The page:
The Islamic State seized full control of the historic city of Palmyra in central Syria on Thursday, just days after it captured a provincial capital in neighbouring Iraq, suggesting momentum is building for the ultra-hardline group.
Click here to watch CCTV’s veteran war reporter Feng Yunxian as she follows the Syrian military into the ancient sites around Palmyra just hours before the city fell to IS.
The twin successes pile pressure not just on Damascus and Baghdad, but also throw doubt on U.S. strategy to rely almost exclusively on air strikes to defeat the Sunni Muslim movement, which is an offshoot of al Qaeda.
IS said in a statement posted by followers on Twitter that it was in full charge of Palmyra, including its military bases, marking the first time it had taken a city directly from President Bashar al-Assad’s army and allied forces.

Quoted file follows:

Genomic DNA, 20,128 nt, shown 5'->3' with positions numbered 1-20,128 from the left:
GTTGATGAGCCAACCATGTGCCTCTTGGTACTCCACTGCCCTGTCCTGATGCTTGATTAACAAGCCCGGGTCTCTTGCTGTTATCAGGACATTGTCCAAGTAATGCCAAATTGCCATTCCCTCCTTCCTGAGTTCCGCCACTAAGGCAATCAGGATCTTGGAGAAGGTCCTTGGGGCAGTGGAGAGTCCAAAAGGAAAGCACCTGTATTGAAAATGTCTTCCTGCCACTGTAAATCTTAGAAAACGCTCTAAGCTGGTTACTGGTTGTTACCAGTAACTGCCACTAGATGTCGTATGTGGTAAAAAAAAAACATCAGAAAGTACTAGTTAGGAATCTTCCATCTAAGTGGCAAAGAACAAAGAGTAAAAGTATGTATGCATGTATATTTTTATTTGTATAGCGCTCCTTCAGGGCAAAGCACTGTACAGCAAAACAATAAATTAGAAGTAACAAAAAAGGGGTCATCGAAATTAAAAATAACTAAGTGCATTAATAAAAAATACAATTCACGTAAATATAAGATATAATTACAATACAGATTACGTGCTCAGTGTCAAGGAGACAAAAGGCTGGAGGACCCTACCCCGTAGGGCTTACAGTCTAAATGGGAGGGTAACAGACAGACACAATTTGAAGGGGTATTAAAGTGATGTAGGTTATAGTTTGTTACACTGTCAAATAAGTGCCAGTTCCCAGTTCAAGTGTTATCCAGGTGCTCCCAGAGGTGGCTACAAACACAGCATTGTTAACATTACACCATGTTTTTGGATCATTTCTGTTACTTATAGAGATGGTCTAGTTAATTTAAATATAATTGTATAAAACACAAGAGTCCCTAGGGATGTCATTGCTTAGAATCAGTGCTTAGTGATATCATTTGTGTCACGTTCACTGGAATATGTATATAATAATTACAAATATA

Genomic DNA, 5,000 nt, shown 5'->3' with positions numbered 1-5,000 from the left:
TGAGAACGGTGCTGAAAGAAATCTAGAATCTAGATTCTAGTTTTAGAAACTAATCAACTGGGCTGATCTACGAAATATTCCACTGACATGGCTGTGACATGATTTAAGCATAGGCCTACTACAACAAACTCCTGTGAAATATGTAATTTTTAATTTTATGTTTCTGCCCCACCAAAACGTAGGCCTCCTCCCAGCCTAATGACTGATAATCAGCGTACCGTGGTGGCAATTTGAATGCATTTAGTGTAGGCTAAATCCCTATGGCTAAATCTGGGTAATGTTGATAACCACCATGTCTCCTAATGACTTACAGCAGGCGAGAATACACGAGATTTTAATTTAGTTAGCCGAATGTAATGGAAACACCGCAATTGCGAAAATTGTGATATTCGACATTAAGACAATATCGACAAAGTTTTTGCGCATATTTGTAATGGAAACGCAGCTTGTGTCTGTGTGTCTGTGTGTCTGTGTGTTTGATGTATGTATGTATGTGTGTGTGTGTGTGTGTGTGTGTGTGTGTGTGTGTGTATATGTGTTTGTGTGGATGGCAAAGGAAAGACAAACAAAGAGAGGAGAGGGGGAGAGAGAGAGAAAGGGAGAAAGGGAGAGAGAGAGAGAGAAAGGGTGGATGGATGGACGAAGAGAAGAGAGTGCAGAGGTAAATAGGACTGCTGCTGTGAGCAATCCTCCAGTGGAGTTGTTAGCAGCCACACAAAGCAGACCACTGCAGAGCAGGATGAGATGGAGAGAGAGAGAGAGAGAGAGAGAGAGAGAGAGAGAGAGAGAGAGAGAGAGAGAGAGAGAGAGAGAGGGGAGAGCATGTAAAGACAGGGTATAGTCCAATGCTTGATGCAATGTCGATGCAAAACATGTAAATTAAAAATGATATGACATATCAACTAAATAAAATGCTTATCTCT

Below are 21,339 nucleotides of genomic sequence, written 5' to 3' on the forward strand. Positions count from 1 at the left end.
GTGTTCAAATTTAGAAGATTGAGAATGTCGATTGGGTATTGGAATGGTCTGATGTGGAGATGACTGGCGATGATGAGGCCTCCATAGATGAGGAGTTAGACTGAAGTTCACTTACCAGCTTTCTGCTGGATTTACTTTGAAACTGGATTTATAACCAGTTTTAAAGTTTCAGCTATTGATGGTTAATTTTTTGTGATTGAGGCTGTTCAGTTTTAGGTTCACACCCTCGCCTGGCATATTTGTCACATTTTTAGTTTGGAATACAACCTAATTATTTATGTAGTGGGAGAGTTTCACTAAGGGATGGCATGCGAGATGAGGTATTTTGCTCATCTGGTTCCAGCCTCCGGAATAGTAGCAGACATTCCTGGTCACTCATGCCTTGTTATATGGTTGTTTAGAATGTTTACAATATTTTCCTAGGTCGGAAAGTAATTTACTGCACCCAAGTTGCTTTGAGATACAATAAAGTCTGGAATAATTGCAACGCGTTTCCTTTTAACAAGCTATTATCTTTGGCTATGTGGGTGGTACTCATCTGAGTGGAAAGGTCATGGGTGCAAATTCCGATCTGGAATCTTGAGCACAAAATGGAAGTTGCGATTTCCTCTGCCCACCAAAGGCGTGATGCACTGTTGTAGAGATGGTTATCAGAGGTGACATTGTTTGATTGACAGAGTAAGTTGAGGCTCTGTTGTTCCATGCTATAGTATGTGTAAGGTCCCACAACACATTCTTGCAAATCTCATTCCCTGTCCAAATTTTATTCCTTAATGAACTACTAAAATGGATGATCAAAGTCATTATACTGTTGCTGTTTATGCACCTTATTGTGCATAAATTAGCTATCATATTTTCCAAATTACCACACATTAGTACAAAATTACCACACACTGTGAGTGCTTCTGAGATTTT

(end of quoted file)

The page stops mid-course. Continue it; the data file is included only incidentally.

The Britain-based Syrian Observatory for Human Rights said Islamic State now controls more than half of Syrian territory following four years of civil war.
The radical group has destroyed antiquities and monuments in Iraq and there are fears it might now devastate Palmyra, an ancient World Heritage site and home to renowned Roman-era ruins including well-preserved temples, colonnades and a theatre.
Clashes in the area since Wednesday, killed at least 100 pro-government fighters, said Rami Abdulrahman, head of the Syrian Observatory for Human Rights, which bases its information on a network of sources on the ground.
Islamic State said retreating pro-government forces had left behind many dead, but gave no precise figures.
The assault on the city is part of a westward advance by Islamic State that is adding to pressures on Assad’s overstretched army and pro-government militia, which have also recently lost ground in the northwest and south.
Palmyra’s fall came just five days after the Islamist group seized Ramadi, capital of Iraq’s largest province, Anbar. Fighters loyal to the group have also consolidated their grip on Sirte in Libya, hometown of former leader Muammar Gaddafi, extending their reach in the region.